Japan searches for North Koreans

  • North Korea
  • Tuesday, 08 Oct 2019

Mission in progress: The Japanese Fisheries Agency vessel at the site of the collision with a North Korean boat off the Noto Peninsula. — AP

TOKYO: Japanese authorities said they are searching for several North Korean fishermen thrown into the sea off Japan’s northern coast after their boat collided with a Japanese Fisheries Agency patrol vessel and sank in an area crowded with poachers from the North.

About 20 North Koreans were aboard the boat, and an unidentified number were rescued by a Fisheries Agency ship after a search and rescue operation began, said agency official Satoshi Kuwahara.

Fisheries Agency officials yesterday said the Japanese patrol ship had no major damage and was able to move on its own.

The North Korean ship sank about half an hour after the collision, Japan’s coastguard said. It said some of its aircraft and vessels were headed to the area to join the search for the North Koreans.

The collision was in an area known as Yamatotai, off the northwestern coast of the Noto Peninsula.

The area is disputed between Japan and North Korea, which have no diplomatic ties. The two countries also have disputes over Japan’s 1910-1945 colonial rule of the Korean Peninsula, as well as North Korea’s nuclear and missile development and the issue of the North’s abduction of Japanese citizens in the 1970s and 1980s.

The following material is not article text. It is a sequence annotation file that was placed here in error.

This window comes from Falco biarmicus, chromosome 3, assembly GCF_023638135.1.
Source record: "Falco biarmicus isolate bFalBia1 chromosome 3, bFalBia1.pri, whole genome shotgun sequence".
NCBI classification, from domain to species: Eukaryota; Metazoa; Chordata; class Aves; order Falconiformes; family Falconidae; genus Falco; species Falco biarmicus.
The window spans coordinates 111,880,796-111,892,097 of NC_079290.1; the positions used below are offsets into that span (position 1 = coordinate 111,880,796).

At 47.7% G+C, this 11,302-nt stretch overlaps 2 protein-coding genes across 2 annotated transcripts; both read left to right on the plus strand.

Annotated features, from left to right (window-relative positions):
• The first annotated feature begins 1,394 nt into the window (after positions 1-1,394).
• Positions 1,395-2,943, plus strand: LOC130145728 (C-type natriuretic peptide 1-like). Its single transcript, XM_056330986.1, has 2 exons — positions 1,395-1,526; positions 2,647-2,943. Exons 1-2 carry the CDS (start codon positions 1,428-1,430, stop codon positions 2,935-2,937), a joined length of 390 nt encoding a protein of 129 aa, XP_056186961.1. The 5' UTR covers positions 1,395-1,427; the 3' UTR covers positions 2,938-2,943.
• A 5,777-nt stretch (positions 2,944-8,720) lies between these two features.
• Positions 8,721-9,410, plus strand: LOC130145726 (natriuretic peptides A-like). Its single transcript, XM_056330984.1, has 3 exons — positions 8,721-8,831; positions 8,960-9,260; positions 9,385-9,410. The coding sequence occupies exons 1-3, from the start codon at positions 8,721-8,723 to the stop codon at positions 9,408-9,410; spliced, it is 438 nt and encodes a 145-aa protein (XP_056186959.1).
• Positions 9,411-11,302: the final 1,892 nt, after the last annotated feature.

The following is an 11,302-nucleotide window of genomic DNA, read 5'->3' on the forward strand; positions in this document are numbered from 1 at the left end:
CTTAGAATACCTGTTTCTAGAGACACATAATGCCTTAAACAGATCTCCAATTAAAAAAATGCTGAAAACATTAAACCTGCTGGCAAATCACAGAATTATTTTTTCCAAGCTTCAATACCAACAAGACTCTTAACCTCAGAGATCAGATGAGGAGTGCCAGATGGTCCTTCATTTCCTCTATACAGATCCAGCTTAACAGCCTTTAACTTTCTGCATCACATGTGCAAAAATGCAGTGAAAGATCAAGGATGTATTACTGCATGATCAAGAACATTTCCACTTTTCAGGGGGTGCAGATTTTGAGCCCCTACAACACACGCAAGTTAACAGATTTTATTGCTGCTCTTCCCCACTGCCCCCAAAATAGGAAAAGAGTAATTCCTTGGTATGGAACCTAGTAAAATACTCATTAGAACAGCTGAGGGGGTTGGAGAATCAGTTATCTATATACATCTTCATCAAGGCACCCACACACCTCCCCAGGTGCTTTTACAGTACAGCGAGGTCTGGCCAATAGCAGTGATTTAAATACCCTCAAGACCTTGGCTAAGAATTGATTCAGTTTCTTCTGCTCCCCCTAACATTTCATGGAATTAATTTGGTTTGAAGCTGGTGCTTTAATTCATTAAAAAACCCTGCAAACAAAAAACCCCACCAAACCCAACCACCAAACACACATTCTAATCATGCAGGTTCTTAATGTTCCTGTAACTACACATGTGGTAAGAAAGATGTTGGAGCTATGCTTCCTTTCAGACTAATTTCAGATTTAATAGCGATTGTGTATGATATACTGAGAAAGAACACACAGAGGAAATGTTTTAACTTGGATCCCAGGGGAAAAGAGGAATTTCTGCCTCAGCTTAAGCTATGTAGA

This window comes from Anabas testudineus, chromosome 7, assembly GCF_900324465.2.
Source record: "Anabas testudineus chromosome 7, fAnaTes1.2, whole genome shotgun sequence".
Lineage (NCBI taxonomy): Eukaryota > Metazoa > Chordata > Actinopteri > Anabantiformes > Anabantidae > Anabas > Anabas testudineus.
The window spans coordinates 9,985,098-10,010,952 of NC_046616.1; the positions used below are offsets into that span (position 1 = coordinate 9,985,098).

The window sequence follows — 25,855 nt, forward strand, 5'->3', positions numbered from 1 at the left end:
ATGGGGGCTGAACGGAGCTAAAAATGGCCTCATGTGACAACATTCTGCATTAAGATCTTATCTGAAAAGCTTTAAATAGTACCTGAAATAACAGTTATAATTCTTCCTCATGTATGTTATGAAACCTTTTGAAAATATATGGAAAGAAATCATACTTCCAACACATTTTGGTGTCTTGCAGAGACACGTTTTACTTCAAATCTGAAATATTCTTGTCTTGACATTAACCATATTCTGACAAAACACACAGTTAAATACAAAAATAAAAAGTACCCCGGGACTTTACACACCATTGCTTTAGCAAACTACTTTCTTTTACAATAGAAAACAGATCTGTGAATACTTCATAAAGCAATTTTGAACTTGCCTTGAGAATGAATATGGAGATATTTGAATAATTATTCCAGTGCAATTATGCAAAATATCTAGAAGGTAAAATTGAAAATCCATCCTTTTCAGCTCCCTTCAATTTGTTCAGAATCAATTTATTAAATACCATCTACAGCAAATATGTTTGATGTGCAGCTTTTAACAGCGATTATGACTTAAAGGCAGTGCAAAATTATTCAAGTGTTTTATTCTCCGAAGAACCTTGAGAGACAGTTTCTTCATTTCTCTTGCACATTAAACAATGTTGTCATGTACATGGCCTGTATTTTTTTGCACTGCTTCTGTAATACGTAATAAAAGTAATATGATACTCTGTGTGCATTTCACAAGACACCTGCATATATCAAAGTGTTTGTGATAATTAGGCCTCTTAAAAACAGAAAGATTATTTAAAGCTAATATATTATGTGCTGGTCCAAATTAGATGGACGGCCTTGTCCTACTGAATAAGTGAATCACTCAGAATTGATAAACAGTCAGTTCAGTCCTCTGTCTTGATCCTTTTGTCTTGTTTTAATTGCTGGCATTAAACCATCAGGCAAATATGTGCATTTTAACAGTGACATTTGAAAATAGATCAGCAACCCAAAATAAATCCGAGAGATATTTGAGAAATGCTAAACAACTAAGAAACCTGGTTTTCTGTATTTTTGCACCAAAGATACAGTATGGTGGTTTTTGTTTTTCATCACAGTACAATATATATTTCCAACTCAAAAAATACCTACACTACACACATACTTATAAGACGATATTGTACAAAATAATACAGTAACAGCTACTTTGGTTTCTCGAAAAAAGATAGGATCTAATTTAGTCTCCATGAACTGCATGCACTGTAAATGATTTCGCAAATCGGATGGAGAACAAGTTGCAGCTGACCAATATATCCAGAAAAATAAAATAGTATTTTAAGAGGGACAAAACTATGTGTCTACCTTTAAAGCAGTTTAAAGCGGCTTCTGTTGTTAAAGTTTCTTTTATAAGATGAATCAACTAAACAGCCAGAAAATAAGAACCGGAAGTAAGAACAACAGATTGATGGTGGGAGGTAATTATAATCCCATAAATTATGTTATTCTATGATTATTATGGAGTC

The North Korean boat had made an unauthorised entry into the Japanese exclusive economic zone and the collision occurred just as the Japanese patrol boat was warning it to move out, Kuwahara told reporters. He said officials are investigating how the two ships collided.

Japan has stepped up patrols in the area in recent years as North Korean squid poaching has surged.

This year, ships from Japan’s Fisheries Agency and coastguard have been patrolling in the area since May, Kuwahara said.

Japanese fisheries patrol boats have issued nearly 500 expulsion orders to poachers, most of them from North Korea, between May and August this year, according to the Fisheries Agency.

Experts say the increase in North Korean squid poaching is due to the country’s campaign to boost fish harvests. The poachers are believed to be related to an influx of ghost boats that have washed onto Japan’s northern coast, fisheries officials have said. — AP

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North Korea , fishermen , collide , patrol boat , Noto


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